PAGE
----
Senior officials in Prime Minister Narendra Modi's party say India stands to benefit from the tensions. President Xi Jinping will need India's huge market as President Donald Trump threatens punitive measures against Chinese manufacturers and U.S. firms that produce goods offshore, according to Seshadri Chari, a national executive member of the Bharatiya Janata Party.
The requirement for Beijing to maintain economic growth and domestic political stability also gives New Delhi geopolitical leverage as it seeks to counteract China's inroads in South Asia, including in Pakistan, he said.
"China's production strength requires a market, and the U.S. is no longer a Chinese market," Chari said in an interview. "China at this stage cannot risk a meltdown in its economy. It's too politically risky for Xi Jinping. They need a big market. And in Asia, we are the largest market."
China and the U.S. have both indicated they are keen to avoid a full-blown trade war, and Trump is yet to follow through on campaign pledges to take action against Beijing. But with Trump meeting Xi on Friday after a renewed bout of Twitter criticism and a pledge to review U.S. trade deficits, the future of the trade relationship is unclear.
In South Asia, potential changes to U.S. policy toward the region could prove a boon for New Delhi, particularly if Washington decides to erect protectionist measures against Chinese manufacturers -- or cuts military aid to India's rival Pakistan.
'A Position Of Strength'
Yashwant Sinha, a senior BJP member who served as both foreign and finance minister in previous governments, said if the U.S.-China relationship "were to implode," India would not be the only country trying to profit. Still, India's vast domestic market means it has an advantage with both countries, he said.
"The consuming class in India is far, far bigger than the population of many countries, so we represent a huge market, we don't have to go around advertising it," Sinha said. "That is our big leverage. That gives us the heft to demand concessions in return for Indian goods and services" and the movement of personnel.
The statements from Sinha and Chari offer a glimpse into the BJP's foreign policy calculus at a time of global uncertainty. They also reveal the confidence India brings into trade negotiations, where it has often held back from signing or moving ahead on deals granting greater access to its more than 1.2 billion people.
Still, there are potential risks to India if China and the U.S. engaged in a fully-fledged dispute. And more broadly, India has found itself in the cross-hairs of Trump's efforts to clamp down on visas often used by Indian technology workers in the U.S.
Prime Minister's Office spokesman Jagdish Thakkar and Commerce Ministry spokeswoman Mattu Singh did not respond to requests to comment.
"A protectionist America hurts China more than it hurts India, though India is not without concerns," said Ashok Malik, a distinguished fellow at the Delhi-based Observer Research Foundation.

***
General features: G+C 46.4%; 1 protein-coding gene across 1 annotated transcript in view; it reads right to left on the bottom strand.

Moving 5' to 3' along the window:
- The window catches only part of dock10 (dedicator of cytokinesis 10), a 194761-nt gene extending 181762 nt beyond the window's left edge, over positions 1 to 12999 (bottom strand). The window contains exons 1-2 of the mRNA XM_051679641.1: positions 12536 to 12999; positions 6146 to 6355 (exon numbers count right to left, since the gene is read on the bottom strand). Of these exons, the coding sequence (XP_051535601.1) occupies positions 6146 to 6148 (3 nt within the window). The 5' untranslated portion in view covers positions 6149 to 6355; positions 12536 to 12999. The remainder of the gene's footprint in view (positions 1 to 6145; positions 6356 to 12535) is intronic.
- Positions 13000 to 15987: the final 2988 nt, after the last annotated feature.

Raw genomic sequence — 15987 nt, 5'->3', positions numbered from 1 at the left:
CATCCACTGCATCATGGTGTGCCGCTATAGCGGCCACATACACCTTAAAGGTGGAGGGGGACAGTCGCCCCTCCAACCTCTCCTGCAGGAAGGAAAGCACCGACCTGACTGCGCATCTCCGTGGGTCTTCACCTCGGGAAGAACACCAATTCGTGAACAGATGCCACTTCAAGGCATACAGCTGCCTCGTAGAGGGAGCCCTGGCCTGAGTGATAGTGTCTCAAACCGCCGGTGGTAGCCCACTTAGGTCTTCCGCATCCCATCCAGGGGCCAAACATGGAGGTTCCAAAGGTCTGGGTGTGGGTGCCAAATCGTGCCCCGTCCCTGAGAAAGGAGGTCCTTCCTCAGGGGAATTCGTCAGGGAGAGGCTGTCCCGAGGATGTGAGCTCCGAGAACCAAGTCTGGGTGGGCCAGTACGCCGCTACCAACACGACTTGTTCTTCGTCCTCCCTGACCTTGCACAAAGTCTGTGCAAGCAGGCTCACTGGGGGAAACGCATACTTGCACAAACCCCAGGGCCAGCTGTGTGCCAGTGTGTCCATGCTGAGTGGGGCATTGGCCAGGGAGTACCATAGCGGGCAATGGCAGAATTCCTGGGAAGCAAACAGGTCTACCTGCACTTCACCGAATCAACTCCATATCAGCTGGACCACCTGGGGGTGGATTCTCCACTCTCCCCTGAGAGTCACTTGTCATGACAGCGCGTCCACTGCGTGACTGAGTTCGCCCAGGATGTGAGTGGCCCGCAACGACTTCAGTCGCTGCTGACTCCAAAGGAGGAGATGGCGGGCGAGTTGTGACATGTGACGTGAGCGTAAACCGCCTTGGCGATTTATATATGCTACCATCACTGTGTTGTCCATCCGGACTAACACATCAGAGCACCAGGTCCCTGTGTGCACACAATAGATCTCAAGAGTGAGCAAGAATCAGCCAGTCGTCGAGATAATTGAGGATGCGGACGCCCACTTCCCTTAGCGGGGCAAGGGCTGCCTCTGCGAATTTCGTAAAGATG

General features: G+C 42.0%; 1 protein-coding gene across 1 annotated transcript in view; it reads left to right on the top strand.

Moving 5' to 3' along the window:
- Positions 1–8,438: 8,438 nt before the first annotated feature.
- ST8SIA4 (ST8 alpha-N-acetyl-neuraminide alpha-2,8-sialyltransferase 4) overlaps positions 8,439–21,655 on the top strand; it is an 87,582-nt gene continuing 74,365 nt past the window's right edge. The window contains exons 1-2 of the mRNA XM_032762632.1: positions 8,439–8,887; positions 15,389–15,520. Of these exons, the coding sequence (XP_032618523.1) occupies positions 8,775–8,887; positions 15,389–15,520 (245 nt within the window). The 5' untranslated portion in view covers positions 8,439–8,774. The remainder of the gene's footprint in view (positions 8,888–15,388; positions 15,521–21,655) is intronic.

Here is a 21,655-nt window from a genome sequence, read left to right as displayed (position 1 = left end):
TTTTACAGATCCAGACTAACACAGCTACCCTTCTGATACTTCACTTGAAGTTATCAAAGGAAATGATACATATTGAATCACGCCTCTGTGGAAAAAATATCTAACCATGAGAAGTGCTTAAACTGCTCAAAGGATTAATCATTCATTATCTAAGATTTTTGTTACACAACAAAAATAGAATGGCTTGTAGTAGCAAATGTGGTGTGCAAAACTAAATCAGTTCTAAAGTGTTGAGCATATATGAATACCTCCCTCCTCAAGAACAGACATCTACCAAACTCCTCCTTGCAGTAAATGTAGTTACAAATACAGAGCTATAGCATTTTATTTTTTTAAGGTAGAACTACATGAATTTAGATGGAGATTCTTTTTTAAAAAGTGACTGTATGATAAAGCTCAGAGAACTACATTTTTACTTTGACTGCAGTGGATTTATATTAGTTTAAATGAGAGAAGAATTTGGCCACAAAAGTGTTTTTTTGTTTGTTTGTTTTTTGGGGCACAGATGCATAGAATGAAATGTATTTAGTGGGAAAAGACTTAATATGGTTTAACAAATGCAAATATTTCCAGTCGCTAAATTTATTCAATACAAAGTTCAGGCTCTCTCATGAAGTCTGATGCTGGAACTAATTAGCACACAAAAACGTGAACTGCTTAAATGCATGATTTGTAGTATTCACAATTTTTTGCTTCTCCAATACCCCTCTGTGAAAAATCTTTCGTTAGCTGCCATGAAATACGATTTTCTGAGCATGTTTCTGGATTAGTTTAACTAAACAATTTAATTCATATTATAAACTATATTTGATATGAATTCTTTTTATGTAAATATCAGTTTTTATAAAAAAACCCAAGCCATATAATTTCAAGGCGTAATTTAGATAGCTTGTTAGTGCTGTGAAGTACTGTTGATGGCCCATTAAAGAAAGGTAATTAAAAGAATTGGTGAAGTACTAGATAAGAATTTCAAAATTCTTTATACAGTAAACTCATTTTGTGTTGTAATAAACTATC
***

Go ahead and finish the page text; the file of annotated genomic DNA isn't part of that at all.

China could respond to trade frictions by starting a destabilizing currency war. And while India is a potential market for Chinese infrastructure funds, it is "not a market for the whole range of consumer goods that the U.S. is," he said.
"While there are political benefits to a deteriorating relationship between the U.S. and China, the economic impact of that is likely to be much more mixed, and could have collateral impact on India and on several other countries."
The U.S.-China tensions come as PM Modi's rhetoric becomes more explicit about Beijing's $55 billion investment in the China Pakistan Economic Corridor. China is funding infrastructure in the Pakistan-administered part of Kashmir, which India claims as its territory.
"If China wants to hurt India's economic interest" by investing in CPEC, then "we will hurt China's economic interest," Chari said, without giving details.
"Today, India is dealing with China from a position of strength," he added. "China is losing the American market very fast."
The view that India could benefit from a deteriorating relationship between the world's two largest economies crosses party lines.
Shashi Tharoor, a lawmaker with the opposition Congress party and chair of India's parliamentary standing committee of foreign affairs, suggested China-U.S. tensions could push both countries toward India.
"If the U.S. and China don't get along, the U.S. will turn increasingly to India as a large Asian actor," said Tharoor, who was a junior foreign minister in the previous Congress government. "And China, if its U.S. market contracts, will need to diversify its markets and investment outlets, including towards India."
Still, it would be "premature" to assume U.S.-China ties will nosedive given the scale of their interdependence, said Ashok Kantha, a former ambassador to China and director of the Institute of Chinese Studies in New Delhi.
"India is becoming a more important market for China," he said. But given India's $52 billion trade deficit with China, "our appetite for absorbing redirected exports from China is limited."
(Except for the headline, this story has not been edited by NDTV staff and is published from a syndicated feed.)